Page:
Well said. One of the reasons people love the NFL is because these ridiculously strong, hyper-fast athletes beat their brains in for 60 minutes every week. It’s exciting precisely because it’s dangerous. I’m as big of a football fan as there can be, but I also choose not to bury my head in the sand when it comes to safety issues. It’s important to understand the risks involved, especially if it’s an issue of letting your son play football or not. I don’t have kids, but I hope to some day. When the time comes I will probably take the Archie Manning route and have my kids play flag football to understand the nuances of the game if they’re interested in playing at all, and then when it comes time for high school I’ll explain the risks at an age when they’re old enough to understand them; and make that decision together. I hope Duerson didn’t martyr himself in vain, but like Dan wrote, I fear that he did despite the finding of signs of CTE in his brain.

  • big time sucker

    not to change the topic, but has anybody more annoyling cashed in from the stanley cup win from last year more than jim corneilson. the guy is anthem singing everywhere nowadays, bears games, csn awards, ralleys and now tonights bulls game!!! given the whole bin laden thing, i am cool with it, but if this becomes a “throughout the playoffs” thing, it will get sooooooooooooooooooo old sooooooooooooooooooooo fast

    • Larry Horse's Arse

      reminds me of when they used to trot out Michael Buffer to every frickin’ event to say “Let’s get ready to rumble.”
      What was the half-life of that, 18 months?


    When Dave Duerson died a few months ago, it was very numbing and very unfortunate to learn not only how he died, but what a mess his personal & business life had become prior to his passing. I’m not sure the final results of the Boston University study of Dave’s brain will change anything either.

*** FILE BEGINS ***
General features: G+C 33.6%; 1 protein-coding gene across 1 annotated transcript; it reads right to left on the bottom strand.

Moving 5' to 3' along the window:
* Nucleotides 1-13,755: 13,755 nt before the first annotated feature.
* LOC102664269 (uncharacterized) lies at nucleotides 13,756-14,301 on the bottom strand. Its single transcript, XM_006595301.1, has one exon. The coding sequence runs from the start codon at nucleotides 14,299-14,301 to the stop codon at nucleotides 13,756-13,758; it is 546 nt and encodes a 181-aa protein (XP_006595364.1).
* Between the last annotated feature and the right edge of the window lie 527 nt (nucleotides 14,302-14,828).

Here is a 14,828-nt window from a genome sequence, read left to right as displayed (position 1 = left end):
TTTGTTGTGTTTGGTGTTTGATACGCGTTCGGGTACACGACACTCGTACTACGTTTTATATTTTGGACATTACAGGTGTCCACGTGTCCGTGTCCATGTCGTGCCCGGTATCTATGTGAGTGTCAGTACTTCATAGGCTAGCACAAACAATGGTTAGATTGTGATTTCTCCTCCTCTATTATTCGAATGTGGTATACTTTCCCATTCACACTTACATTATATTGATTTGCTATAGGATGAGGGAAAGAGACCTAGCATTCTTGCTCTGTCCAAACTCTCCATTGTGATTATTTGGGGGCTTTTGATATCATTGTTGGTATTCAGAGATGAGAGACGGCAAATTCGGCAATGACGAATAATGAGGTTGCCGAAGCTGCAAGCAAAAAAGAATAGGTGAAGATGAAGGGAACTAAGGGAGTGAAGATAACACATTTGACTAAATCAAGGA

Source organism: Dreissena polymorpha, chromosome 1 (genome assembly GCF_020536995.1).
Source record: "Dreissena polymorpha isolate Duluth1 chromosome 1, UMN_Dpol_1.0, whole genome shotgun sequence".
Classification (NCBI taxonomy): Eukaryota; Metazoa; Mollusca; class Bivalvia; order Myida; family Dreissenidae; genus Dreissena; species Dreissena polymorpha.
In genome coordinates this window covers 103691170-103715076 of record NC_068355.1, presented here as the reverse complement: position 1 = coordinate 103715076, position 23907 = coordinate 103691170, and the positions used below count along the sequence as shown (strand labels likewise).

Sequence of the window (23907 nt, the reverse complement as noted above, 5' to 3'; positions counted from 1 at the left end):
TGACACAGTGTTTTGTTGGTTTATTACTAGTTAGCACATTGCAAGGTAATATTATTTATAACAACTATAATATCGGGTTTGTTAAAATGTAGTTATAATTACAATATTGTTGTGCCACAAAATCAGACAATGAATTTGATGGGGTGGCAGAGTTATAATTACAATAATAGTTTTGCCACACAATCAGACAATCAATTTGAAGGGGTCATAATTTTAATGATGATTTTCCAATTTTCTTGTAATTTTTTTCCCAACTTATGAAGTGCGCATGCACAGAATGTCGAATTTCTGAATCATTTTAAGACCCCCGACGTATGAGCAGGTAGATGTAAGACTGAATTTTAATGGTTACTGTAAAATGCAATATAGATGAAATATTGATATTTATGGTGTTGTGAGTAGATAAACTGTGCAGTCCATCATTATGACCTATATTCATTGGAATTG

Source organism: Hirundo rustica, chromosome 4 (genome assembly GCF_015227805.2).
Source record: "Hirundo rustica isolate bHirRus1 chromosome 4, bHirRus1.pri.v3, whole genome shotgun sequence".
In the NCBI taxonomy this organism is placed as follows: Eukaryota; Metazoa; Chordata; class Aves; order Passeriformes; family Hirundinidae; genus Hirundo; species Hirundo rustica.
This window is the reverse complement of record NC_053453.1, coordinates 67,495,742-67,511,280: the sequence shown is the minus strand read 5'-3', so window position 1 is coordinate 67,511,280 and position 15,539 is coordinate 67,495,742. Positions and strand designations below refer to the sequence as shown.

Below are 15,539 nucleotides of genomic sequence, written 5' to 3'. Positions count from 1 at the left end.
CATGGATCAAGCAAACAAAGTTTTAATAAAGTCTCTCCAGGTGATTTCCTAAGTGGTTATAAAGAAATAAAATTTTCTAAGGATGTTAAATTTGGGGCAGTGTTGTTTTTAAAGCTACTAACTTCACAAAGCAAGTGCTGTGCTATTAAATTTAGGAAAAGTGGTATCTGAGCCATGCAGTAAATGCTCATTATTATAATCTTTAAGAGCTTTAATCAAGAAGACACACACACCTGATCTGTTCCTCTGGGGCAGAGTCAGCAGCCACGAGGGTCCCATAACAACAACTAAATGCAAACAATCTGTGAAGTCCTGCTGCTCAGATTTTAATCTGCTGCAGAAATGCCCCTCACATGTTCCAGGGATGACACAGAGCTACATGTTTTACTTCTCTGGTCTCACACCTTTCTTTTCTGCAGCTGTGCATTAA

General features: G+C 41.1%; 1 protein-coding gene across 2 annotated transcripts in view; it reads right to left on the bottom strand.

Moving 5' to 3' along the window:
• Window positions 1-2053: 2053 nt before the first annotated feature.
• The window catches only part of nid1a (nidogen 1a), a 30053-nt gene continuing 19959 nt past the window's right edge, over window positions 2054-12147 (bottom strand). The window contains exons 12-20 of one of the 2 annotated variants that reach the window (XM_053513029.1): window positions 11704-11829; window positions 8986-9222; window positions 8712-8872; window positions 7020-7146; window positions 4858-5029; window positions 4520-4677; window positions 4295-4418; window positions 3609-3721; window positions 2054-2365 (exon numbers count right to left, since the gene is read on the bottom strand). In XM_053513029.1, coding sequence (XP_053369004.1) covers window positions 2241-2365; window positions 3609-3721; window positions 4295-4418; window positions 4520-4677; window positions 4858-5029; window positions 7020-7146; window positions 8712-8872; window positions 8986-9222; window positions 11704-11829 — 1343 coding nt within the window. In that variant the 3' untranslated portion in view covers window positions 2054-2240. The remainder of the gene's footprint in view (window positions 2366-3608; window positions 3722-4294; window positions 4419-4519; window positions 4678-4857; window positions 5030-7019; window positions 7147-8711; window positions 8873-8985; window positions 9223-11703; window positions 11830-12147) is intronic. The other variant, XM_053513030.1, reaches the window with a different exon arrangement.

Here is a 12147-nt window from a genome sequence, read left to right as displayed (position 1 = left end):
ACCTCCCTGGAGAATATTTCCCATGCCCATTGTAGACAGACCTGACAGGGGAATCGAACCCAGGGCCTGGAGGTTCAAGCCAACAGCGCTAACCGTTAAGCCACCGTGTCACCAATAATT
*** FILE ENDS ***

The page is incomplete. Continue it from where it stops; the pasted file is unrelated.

Moving ahead, I’m looking forward to Game 1 of Hawks/Bulls at United Center, complete with Jim Cornelison’s hand-gesturing National Anthem tonight. I’m not so sure TNT will air the Anthem come 7p or so, even though it seems only appropriate with the Patriotism associated with last night’s blockbuster news of Osama bin Laden’s death and the chants of “USA! USA!” at the Mets/Phillies’ game in Philadelphia and outside the White House. As for the game itself, any chance Atlanta had of winning this series appears to be shot with Kirk Hinrich sidelined with a hamstring injury likely for the whole series. With that in mind, I wouldn’t be shocked if the Bulls sweep the Hawks in the Eastern Conference Semifinals, let alone finish the job in 5 games. The Hawks have no answer at all for Derrick Rose, and I think he’s going to have a monster series starting tonight.

  • meesohawnee

    Im missing all the joy with Bin Laden. yea makes for a great symbolic story.. I few good chicago baseball jokes. .. Until you put some cuffs on the financial terrorists with names like Blankfein,Pandit,Dimon, Moe Larry Curly who inflict greater wounds on the country though not as visual,.. Its not a safer place.

  • Denver Deadite

    And, not surprisingly, the results confirmed that Duerson had several areas of brown brain when he died.

    I’d never seen slides from these cases before. It really is striking; it looks like cauliflower that’s gone rotten.


    Guys didn’t used to get this CTE. Size of players and speed must be a factor.
    That doesn’t explain the trauma in high school students (boy, this is a sad topic).
    Everyone involved needs to, at least, get rid of HGH.

    I, honestly, do not care how many tattoos a lineman has in college. Unless he’s running some kind of criminal enterprise to fund them, who cares? You might as well attack the players who don’t graduate and don’t go on to the NFL. You wouldn’t.

    • Denver Deadite

      I’m not really sure we can say that CTE is a new thing. There was simply no way to diagnose it until recently.

      I’m betting it’s more that guys were simply never heard of again if they the game due to brain damage. Much like pitchers would drop off the face of the earth after they got hurt before Tommy John surgery came along.

      • SPAULDING!

        Yeah. I’m just extrapolating on the guys who do not get it. Genetics? Compounding factors?